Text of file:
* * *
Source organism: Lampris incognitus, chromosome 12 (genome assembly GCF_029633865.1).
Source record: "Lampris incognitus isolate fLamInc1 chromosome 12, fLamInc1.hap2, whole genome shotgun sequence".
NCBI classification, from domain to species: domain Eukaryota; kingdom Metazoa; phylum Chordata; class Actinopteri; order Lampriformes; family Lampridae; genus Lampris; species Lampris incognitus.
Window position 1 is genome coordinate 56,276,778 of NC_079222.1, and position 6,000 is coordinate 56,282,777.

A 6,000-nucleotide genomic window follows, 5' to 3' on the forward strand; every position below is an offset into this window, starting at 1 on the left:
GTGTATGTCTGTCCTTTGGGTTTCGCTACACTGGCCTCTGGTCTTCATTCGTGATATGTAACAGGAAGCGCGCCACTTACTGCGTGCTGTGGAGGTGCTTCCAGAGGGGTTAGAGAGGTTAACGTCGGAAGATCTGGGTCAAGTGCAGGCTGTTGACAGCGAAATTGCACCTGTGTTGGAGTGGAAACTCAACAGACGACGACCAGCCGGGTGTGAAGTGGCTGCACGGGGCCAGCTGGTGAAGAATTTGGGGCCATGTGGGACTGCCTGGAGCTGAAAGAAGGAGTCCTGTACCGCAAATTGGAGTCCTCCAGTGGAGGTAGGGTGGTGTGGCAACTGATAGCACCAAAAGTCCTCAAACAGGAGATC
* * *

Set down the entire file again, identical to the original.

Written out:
Source organism: Lampris incognitus, chromosome 12 (genome assembly GCF_029633865.1).
Source record: "Lampris incognitus isolate fLamInc1 chromosome 12, fLamInc1.hap2, whole genome shotgun sequence".
NCBI classification, from domain to species: domain Eukaryota; kingdom Metazoa; phylum Chordata; class Actinopteri; order Lampriformes; family Lampridae; genus Lampris; species Lampris incognitus.
Window position 1 is genome coordinate 56,276,778 of NC_079222.1, and position 6,000 is coordinate 56,282,777.

A 6,000-nucleotide genomic window follows, 5' to 3' on the forward strand; every position below is an offset into this window, starting at 1 on the left:
GTGTATGTCTGTCCTTTGGGTTTCGCTACACTGGCCTCTGGTCTTCATTCGTGATATGTAACAGGAAGCGCGCCACTTACTGCGTGCTGTGGAGGTGCTTCCAGAGGGGTTAGAGAGGTTAACGTCGGAAGATCTGGGTCAAGTGCAGGCTGTTGACAGCGAAATTGCACCTGTGTTGGAGTGGAAACTCAACAGACGACGACCAGCCGGGTGTGAAGTGGCTGCACGGGGCCAGCTGGTGAAGAATTTGGGGCCATGTGGGACTGCCTGGAGCTGAAAGAAGGAGTCCTGTACCGCAAATTGGAGTCCTCCAGTGGAGGTAGGGTGGTGTGGCAACTGATAGCACCAAAAGTCCTCAAACAGGAGATC